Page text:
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Yerex House

185 North Main Street
Dr. Yerex

Yerex House
185 North Main Street

This home was constructed by Dr. David V. Yerex during the Victorian Period (1837-1901) and reflects the revival of Gothic Style architecture.  This style is commonly referred to as Carpenter Gothic and the house adapts the Gothic element of steep gables.  Carpenter Gothic is characterized by its profusion of jig sawn details, made possible by the invention of the steam powered scroll saw.  The stained glass transom over the front door contains the name “Yerex.”  The house for many years was divided into two apartments; fortunately the elaborate grand staircase was never painted over and was easily restored.  The current owners completed major restoration of the entire home back to its elegant style in about 2009.  They rebuilt the original wraparound porch and built a carriage house in the rear of the home.

Dr. Yerex was born in Picton, Prince Edward County, Ontario, on April 21,  1845.  He came to this area about 1860 and for a time was employed by his uncle, James Harrington, who kept the Imlay Hotel on South Blacks Corners Road. In 1864 he went to Toronto, where he attended the normal training school and the medical university of Toronto.  He completed his degree at Bellevue Hospital, New York City.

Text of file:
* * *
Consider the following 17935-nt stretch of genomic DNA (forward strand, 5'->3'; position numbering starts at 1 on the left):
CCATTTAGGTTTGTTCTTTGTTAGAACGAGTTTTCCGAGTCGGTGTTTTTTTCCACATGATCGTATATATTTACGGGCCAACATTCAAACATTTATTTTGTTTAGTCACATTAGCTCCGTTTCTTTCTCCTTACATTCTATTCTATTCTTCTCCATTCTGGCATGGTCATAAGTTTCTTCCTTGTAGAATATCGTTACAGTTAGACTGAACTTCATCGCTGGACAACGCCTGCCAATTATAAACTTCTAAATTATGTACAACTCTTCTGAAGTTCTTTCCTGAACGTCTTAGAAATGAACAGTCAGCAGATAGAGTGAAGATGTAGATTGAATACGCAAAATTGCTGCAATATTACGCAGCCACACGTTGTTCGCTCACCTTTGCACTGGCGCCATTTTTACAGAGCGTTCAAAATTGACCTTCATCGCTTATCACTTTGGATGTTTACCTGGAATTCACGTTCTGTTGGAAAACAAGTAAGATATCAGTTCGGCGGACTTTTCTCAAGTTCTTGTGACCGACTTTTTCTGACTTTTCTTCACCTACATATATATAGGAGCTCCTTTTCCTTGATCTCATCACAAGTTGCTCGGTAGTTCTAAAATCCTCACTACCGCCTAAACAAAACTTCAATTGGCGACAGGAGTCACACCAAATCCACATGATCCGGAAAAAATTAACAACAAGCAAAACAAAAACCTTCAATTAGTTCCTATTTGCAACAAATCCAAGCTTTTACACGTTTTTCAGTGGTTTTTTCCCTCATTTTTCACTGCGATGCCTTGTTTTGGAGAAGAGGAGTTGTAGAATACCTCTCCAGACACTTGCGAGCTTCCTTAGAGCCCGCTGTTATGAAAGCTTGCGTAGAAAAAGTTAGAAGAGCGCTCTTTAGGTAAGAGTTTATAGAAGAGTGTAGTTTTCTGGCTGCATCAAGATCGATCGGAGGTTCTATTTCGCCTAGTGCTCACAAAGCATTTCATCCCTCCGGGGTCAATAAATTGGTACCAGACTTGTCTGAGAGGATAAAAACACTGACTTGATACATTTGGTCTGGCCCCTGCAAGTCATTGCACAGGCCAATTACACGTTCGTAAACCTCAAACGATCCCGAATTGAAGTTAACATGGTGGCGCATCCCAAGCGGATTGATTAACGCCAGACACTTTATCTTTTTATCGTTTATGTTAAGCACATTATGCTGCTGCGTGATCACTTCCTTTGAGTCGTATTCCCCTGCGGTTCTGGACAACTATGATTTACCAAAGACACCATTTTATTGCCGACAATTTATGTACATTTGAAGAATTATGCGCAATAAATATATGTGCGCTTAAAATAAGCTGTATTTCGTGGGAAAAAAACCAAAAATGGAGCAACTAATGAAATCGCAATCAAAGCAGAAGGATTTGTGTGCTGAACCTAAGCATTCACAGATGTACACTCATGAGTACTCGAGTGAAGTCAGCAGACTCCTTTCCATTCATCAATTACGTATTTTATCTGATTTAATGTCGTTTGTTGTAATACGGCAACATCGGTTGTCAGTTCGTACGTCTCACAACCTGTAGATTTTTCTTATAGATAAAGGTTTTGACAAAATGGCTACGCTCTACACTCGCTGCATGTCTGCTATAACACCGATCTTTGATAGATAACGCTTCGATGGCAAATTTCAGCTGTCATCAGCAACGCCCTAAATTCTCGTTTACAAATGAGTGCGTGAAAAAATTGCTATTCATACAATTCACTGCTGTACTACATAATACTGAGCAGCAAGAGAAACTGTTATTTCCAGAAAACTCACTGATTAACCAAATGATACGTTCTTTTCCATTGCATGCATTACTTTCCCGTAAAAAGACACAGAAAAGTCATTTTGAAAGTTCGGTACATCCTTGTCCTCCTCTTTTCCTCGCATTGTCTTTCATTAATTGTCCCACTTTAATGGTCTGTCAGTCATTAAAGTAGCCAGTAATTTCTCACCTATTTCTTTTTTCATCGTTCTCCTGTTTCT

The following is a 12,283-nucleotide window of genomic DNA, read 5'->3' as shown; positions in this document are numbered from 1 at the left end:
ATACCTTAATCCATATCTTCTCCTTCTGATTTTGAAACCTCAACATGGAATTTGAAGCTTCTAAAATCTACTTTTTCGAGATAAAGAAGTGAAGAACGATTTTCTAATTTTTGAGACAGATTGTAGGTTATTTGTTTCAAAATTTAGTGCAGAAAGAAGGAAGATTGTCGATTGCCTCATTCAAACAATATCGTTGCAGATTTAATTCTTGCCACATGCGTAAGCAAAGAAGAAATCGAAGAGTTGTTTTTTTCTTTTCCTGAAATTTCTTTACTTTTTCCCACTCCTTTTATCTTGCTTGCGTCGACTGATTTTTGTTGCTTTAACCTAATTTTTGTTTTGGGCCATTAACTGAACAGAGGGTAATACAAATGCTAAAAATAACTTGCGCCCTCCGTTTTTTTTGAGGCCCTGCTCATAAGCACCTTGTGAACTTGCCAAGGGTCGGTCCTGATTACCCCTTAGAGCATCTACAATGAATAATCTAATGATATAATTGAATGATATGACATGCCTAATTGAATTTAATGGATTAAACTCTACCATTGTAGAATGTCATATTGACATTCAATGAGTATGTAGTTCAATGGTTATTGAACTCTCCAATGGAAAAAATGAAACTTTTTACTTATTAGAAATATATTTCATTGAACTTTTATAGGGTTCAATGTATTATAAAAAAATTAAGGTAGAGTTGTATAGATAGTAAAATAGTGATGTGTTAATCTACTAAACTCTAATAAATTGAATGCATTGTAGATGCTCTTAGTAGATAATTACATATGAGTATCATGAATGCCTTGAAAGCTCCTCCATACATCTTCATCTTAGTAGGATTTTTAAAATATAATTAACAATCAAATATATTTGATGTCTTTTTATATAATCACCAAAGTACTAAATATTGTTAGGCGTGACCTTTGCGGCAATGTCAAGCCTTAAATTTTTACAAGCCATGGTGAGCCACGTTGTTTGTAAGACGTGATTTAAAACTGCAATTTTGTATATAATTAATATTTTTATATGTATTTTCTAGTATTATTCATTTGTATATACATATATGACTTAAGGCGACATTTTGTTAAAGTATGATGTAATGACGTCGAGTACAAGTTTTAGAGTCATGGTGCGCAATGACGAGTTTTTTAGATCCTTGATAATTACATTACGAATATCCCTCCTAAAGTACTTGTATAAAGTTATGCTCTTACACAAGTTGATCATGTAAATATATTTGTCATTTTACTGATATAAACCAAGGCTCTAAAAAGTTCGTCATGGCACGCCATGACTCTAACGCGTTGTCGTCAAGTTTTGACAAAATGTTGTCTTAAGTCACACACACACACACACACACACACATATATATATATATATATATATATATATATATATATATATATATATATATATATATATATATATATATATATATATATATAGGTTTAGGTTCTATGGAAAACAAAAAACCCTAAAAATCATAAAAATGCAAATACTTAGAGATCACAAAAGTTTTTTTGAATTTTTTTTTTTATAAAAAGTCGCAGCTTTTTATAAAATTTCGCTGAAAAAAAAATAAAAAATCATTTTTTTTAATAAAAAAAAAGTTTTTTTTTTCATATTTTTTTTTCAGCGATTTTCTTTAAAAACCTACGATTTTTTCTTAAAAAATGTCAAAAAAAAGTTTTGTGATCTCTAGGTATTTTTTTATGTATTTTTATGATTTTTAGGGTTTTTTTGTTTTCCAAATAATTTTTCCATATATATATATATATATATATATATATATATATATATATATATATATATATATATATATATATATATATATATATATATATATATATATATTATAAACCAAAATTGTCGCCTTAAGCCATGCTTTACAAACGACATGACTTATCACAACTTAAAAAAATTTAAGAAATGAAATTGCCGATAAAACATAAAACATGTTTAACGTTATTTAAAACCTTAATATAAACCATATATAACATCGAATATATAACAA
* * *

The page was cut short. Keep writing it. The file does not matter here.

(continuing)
In 1869 he came back to the Blacks Corners area and began his practice, moving to the Imlay village some time around 1877.  He served as superintendent of the county poor house, as village president, and as moderator of the school board.  He had large land holdings and farms in Goodland and Imlay townships.  One of the early settlements in Goodland Township was founded in 1874 and named Yerex Corners, located at the corner of Armstrong and Blacks Corners roads, near Dr. Yerex’s farm.

Dr. Yerex died on August 27, 1906 at Harper Hospital from shock, an hour after an operation for removal of a cancer of the colon.  His wife, Minnie (Burghardt) Yerex, died one year later on February 3, 1907.  Their son Hugh was sent to Boston to live with an uncle.  Dr. Yerex’s obituary states, “A widow and one son, Hugh aged about 15 years, survive him and are left in comfortable financial circumstances.”

Yerex House
185 North Main Street

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May- October
Corner of Third & Main Streets

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Lamb Steele Park

September 28, 2019
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Downtown Imlay City

Friday, December 6, 2019
6:00 PM
Downtown Imlay City

Imlay City DDA

150 North Main Street

Imlay City, MI 48444

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